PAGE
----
disintegrative disorder


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disintegrative disorder

 
a pervasive developmental disorder characterized by marked regression in a variety of skills, including language, social skills or adaptive behavior, play, bowel or bladder control, and motor skills, after at least two, but less than ten, years of apparently normal development.

disintegrative disorder

A personality disorder of children marked by regression in many areas of functioning after at least 2 yr of normal development. Individuals exhibit social, communicative, and behavioral characteristics similar to those of autistic disorder. Also called Heller's syndrome, dementia infantalis, or disintegrative psychosis.
Synonym: childhood disintegrative disorder
References in periodicals archive ?
In the International Statistical Classification of Diseases and Related Health Problems (ICD-10), pervasive developmental disorder (PDD) is classified into childhood autism, atypical autism, Rett syndrome (RS), overactive disorder associated with mental retardation and stereotyped movements, Asperger's syndrome, other childhood disintegrative disorders, and PDD-unspecified.
Other conditions along the spectrum include the milder Asperger syndrome, childhood disintegrative disorder and pervasive development disorder not otherwise specified (PDD-NOS).
Thus, the prior diagnoses falling trader pervasive developmental disorders of autistic disorder, Asperger's syndrome, childhood disintegrative disorder, and pervasive developmental disorder not otherwise specified (PDD NOS) are now all called autism spectrum disorder.
The DSM-5, published in 2013, redefined the autism spectrum to encompass the previous (DSM-IV-TR) diagnoses of autism, Asperger syndrome, pervasive developmental disorder not otherwise specified (PDD-NOS), childhood disintegrative disorder, and Rett syndrome.
Thus, the prior diagnoses falling under pervasive developmental disorders of autistic disorder, Asperger's syndrome, childhood disintegrative disorder, and pervasive developmental disorder not otherwise specified (PDD NOS) are now all called autism spectrum disorder.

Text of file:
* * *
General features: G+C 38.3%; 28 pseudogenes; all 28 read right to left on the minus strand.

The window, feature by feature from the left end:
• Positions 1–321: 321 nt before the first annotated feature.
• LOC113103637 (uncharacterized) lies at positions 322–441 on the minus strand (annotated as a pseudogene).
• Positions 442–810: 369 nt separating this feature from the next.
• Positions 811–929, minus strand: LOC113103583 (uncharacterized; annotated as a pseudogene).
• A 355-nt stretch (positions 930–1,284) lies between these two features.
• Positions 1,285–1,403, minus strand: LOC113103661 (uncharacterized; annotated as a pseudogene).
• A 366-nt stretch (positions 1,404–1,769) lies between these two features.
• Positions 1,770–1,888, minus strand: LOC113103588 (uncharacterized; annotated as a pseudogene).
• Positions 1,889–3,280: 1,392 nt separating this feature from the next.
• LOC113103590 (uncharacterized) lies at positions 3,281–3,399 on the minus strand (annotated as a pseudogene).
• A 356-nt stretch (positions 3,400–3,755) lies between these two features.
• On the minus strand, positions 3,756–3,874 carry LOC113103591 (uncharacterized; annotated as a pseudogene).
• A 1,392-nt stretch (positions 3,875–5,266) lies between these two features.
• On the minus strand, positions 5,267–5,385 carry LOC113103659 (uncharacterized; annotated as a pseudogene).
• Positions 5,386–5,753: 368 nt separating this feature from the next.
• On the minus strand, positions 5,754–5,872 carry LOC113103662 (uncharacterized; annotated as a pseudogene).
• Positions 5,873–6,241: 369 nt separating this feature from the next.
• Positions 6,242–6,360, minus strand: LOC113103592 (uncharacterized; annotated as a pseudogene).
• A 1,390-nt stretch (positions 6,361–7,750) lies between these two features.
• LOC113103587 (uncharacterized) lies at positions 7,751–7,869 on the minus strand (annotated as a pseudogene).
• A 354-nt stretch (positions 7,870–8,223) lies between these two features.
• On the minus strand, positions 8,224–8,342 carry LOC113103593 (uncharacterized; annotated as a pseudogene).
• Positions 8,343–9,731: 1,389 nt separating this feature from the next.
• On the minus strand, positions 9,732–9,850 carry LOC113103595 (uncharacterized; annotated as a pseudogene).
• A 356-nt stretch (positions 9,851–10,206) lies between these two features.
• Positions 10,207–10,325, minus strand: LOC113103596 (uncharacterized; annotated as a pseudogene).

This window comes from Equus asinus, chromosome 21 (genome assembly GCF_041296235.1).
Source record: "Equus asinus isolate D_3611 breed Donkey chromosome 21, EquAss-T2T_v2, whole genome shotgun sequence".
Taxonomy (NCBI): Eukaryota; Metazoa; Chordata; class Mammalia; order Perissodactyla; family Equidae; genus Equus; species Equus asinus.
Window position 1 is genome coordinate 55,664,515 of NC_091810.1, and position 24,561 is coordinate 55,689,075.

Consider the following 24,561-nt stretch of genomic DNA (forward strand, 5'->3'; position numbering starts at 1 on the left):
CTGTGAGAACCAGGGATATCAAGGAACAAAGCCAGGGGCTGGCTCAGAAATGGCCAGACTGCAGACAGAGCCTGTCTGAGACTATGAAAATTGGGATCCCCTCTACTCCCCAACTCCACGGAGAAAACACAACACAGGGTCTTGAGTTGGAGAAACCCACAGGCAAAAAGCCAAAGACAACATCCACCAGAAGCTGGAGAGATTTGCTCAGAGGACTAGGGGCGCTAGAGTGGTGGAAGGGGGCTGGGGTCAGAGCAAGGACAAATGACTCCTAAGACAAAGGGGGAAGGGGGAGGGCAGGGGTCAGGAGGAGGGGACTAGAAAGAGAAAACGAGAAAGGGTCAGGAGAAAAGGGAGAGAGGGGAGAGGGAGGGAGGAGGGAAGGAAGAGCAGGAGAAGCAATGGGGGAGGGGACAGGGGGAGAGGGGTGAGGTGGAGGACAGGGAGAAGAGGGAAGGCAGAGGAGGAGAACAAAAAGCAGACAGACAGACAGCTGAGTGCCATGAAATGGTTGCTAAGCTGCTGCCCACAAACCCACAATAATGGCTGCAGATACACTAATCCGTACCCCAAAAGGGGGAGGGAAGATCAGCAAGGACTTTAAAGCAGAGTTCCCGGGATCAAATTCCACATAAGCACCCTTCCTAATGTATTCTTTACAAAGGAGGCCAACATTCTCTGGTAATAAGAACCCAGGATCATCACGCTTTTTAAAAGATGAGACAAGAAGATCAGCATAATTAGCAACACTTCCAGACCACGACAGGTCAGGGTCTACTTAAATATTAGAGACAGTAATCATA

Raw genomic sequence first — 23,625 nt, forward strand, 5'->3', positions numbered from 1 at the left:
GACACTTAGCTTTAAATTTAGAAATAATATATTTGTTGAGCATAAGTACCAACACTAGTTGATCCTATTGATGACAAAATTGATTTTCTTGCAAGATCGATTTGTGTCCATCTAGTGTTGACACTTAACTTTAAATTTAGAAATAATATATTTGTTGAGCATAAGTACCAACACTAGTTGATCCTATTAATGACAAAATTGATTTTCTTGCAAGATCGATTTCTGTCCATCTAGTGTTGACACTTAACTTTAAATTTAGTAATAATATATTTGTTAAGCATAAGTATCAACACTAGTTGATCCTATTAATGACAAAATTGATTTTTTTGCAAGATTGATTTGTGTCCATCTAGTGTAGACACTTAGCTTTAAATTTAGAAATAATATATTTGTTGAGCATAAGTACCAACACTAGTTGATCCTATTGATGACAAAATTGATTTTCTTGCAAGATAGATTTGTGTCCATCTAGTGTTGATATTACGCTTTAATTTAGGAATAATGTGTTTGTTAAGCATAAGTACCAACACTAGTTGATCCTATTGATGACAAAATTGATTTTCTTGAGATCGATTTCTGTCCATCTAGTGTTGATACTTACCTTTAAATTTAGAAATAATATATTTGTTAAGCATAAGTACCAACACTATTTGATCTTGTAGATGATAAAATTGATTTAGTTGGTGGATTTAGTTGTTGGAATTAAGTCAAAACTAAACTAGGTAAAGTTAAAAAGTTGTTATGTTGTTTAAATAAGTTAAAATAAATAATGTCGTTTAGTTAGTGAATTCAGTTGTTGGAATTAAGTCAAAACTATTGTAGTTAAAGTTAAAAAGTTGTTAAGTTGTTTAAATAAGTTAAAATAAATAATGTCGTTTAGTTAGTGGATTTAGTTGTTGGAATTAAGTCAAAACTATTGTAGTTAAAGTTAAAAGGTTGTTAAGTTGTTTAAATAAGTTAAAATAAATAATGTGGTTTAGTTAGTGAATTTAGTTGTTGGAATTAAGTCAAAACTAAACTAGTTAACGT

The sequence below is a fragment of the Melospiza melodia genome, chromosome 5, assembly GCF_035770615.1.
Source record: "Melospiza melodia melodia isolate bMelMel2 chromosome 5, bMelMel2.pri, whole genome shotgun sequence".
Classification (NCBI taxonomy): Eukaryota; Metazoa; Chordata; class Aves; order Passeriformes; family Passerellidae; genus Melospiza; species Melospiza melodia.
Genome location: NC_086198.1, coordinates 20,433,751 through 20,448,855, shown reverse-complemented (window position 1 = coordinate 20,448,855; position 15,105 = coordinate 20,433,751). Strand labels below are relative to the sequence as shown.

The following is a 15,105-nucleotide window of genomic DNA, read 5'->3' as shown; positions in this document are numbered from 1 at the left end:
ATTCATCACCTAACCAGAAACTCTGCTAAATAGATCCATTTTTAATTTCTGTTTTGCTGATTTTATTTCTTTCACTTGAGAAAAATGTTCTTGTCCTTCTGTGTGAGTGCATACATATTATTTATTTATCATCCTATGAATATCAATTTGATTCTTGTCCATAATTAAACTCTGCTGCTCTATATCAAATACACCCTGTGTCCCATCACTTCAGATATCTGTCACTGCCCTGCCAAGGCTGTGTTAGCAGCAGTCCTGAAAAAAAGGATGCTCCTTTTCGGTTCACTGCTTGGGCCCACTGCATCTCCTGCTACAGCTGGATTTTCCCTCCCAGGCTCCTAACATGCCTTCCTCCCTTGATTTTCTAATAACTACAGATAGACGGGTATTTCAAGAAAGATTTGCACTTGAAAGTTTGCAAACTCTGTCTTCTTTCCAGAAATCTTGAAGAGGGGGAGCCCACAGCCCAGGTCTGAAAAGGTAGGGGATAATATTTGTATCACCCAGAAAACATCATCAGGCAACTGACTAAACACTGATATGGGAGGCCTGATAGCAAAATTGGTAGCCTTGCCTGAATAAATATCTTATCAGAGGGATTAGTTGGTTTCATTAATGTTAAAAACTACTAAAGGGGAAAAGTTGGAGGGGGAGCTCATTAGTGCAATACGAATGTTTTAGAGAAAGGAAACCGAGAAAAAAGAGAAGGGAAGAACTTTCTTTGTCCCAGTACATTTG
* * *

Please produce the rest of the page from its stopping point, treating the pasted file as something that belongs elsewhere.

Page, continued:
Autism spectrum disorders (ASDs) include autistic disorder (or classic autism), Asperger syndrome, pervasive developmental disorders-not otherwise specified (PDD-NOS), and childhood disintegrative disorder. As a childhood disease, autism is characterized by three core symptoms with impaired reciprocal social interaction and communication, a pattern of repetitive behavior and/or restricted interests [1-4].
The disturbance is not better accounted for by Rett's disorder or childhood disintegrative disorder. Reprinted with permission from the Diagnostic and Statistical Manual of Mental Disorders, 4th edition, text revision (copyright [C] 2000, American Psychiatric Association).
The American Psychiatric Association is expected to create a new category in its diagnostic definitions: "Autism spectrum disorder" would include several diagnoses that used to be listed separately, including autistic disorder, Asperger's disorder, childhood disintegrative disorder and pervasive developmental disorder.
[2] The conditions included under the ASD label vary slightly between the three diagnostic systems commonly used in China -the 3rd edition of the Chinese Classification and Diagnostic Criteria of Mental Disorders; [3] the 10th edition of the International Classification of Diseases (ICD-10) [4] and the 4th edition of the American Psychiatric Association's Diagnostic and Statistical Manual of Mental Disorders (DSM-IV) [5] In all three diagnostic systems, ASD includes autism, atypical autism, Rett syndrome, childhood disintegrative disorder, Asperger syndrome, and pervasive developmental disorder not otherwise specified (PDD-NOS).
The DSM-5 will include a section on autism spectrum disorder that includes Asperger's disorder, childhood disintegrative disorder, and pervasive developmental disorder (not otherwise specified).
The five points on the autism spectrum included: autistic disorder, Rett disorder, childhood disintegrative disorder, Asperger's disorder and pervasive developmental disorder-not otherwise specified.
Autism Spectrum Disorders (ASD) include autism as well as other disorders that are like autism but do not meet all of the same diagnostic criteria including: Rett's Disorder, Childhood Disintegrative Disorder, Asperger's disorder, and Pervasive Developmental Disorder not otherwise specified (DSM-IV-TR) (American Psychological Association, 2000).

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